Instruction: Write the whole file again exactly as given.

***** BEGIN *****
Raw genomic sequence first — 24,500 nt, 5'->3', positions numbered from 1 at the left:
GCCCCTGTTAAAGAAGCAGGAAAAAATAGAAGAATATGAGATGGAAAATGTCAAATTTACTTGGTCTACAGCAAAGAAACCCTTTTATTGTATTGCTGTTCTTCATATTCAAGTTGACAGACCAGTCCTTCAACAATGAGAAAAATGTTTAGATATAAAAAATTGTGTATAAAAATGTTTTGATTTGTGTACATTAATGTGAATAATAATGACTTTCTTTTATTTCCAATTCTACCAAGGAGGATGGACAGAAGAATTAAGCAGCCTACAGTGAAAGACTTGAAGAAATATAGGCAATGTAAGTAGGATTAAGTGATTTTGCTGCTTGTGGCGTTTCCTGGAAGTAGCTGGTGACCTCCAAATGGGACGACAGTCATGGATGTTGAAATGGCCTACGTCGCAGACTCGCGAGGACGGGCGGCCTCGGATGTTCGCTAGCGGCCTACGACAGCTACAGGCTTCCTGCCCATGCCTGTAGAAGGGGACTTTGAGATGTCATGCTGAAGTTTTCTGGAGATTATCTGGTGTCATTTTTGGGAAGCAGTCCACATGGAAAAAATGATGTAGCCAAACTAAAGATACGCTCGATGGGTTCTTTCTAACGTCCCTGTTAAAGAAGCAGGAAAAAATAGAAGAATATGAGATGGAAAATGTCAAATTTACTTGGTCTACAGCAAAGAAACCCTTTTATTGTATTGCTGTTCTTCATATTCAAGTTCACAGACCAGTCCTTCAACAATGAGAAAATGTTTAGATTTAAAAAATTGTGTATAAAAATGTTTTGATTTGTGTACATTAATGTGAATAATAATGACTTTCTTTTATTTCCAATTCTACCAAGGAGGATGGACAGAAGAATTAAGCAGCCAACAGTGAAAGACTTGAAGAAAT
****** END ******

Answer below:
Raw genomic sequence first — 24,500 nt, 5'->3', positions numbered from 1 at the left:
GCCCCTGTTAAAGAAGCAGGAAAAAATAGAAGAATATGAGATGGAAAATGTCAAATTTACTTGGTCTACAGCAAAGAAACCCTTTTATTGTATTGCTGTTCTTCATATTCAAGTTGACAGACCAGTCCTTCAACAATGAGAAAAATGTTTAGATATAAAAAATTGTGTATAAAAATGTTTTGATTTGTGTACATTAATGTGAATAATAATGACTTTCTTTTATTTCCAATTCTACCAAGGAGGATGGACAGAAGAATTAAGCAGCCTACAGTGAAAGACTTGAAGAAATATAGGCAATGTAAGTAGGATTAAGTGATTTTGCTGCTTGTGGCGTTTCCTGGAAGTAGCTGGTGACCTCCAAATGGGACGACAGTCATGGATGTTGAAATGGCCTACGTCGCAGACTCGCGAGGACGGGCGGCCTCGGATGTTCGCTAGCGGCCTACGACAGCTACAGGCTTCCTGCCCATGCCTGTAGAAGGGGACTTTGAGATGTCATGCTGAAGTTTTCTGGAGATTATCTGGTGTCATTTTTGGGAAGCAGTCCACATGGAAAAAATGATGTAGCCAAACTAAAGATACGCTCGATGGGTTCTTTCTAACGTCCCTGTTAAAGAAGCAGGAAAAAATAGAAGAATATGAGATGGAAAATGTCAAATTTACTTGGTCTACAGCAAAGAAACCCTTTTATTGTATTGCTGTTCTTCATATTCAAGTTCACAGACCAGTCCTTCAACAATGAGAAAATGTTTAGATTTAAAAAATTGTGTATAAAAATGTTTTGATTTGTGTACATTAATGTGAATAATAATGACTTTCTTTTATTTCCAATTCTACCAAGGAGGATGGACAGAAGAATTAAGCAGCCAACAGTGAAAGACTTGAAGAAAT